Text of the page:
good, better, best

One of my former bosses once told me, "perfection is an obstacle to progress." To a certain extent, I have come to agree with this statement. Constant iteration of a single item in pursuit of the 'perfect' object means, effectively, that this item is never finished or (in some cases) ever brought to a useable condition. The idea that the NEXT instance of the item will be better than the last should not be ignored, however. There is no reason not to incorporate improvements in material, technique, or functionality when creating subsequent renditions.

I've also been battered about the head and neck with "The 3-Foot Rule". This states that if it looks OK from 3' away, it's good enough. This philosophy I have more of a problem with, as 'good enough' is a purely subjective measure. Also, the viewing conditions and eyesight of the beholder will vary, especially if the item in question is in any way portable or subject to public scrutiny. I maintain that, in order for it to look good at 3', it had better stand up well to even closer examination. We have no scale-sized atmospheric haze to soften the edges and dull the colours no matter how small we make our models, and the camera tells no lies.

'Good enough' is, at best, a sliding scale. Certainly something that was good enough when you were a relatively unskilled teen is not the same as good enough when you are a more experienced person? Surely no one pursues sport or games of skill with the battle cry, "Only as good as I did last time!" For my own part, I try to learn something from each endeavour that can be applied to future endeavours. Sometimes I have to look pretty close at what I've done to get a useful lesson out of it, but it's always in there - somewhere.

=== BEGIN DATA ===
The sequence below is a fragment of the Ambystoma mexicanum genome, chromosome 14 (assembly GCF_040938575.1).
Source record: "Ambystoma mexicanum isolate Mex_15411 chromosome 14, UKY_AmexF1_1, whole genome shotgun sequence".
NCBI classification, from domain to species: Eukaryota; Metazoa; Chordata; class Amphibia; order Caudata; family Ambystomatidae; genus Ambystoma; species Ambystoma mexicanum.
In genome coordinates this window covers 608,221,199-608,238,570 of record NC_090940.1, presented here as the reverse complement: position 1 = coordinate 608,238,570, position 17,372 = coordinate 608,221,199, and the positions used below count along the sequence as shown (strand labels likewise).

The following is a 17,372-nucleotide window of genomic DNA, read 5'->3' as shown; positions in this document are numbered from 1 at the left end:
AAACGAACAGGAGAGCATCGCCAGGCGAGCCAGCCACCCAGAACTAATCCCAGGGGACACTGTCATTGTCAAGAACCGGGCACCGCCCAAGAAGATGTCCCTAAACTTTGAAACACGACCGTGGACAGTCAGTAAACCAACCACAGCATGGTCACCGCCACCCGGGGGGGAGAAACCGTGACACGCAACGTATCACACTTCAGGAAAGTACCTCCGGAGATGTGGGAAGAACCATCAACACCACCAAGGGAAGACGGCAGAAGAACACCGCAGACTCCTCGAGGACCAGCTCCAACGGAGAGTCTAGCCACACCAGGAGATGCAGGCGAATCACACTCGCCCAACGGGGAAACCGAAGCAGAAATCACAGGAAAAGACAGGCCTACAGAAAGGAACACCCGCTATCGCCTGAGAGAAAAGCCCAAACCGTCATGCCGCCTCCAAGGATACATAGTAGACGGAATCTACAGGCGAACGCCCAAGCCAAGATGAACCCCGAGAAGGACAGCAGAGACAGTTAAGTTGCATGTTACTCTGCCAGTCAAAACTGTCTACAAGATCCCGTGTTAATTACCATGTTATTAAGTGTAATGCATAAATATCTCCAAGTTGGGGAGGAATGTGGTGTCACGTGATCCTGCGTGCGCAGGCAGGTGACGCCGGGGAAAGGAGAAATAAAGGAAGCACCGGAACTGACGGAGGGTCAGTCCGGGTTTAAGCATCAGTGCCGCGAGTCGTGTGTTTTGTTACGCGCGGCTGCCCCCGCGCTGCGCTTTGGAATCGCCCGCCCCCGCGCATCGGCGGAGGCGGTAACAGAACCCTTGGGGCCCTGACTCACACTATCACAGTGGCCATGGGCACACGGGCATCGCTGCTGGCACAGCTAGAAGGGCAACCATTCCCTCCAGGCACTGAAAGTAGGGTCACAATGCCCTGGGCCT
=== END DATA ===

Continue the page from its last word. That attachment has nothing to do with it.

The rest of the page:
There is a sense of personal achievement in hobby pursuits that is often sadly lacking in most daily occupations and, it must be said, we need all the positive feedback we can get. Exercising the hands & the brain, shaping raw materials into finished objects that delight & inspire, teaching &/or learning new skills, possibly even creating a little order from the chaos - all laudable ways to spend time and energy - a lot of the experience can be transferred to other areas of your life in a beneficial manner.

However, if the goal of a pursuit is merely to kill some time, then you might as well have someone nail your box shut now and get it over with.


Peppergroyne said...

Should the measure be "Have I done the best I can" rather than any other rule?
Good enough will always be subjective ... not only to your skills/measures, but to anyone else ... but even 'perfection' is a subjective measure. I am currently not a fan of the "3' Guide" for the same reasons you outlined. My preference at the moment is to work out if I did as good a job as I could with tools and skills in my kit. If not, then do better :)

bobcatt said...

Exactly, Gordon. "Did I do the best I can?" is a great measuring stick. As you work on each new task, you will get a little better at one of more aspects. So the most recent thing you've built will be better in some way than the first thing you built. If you want to really qualify the question, then "Did I do the best I can with the tools, materials, and information available to me?" is even easier to answer. While you cannot literally make a silk purse out of a sow's ear, you can still make a purse. :-)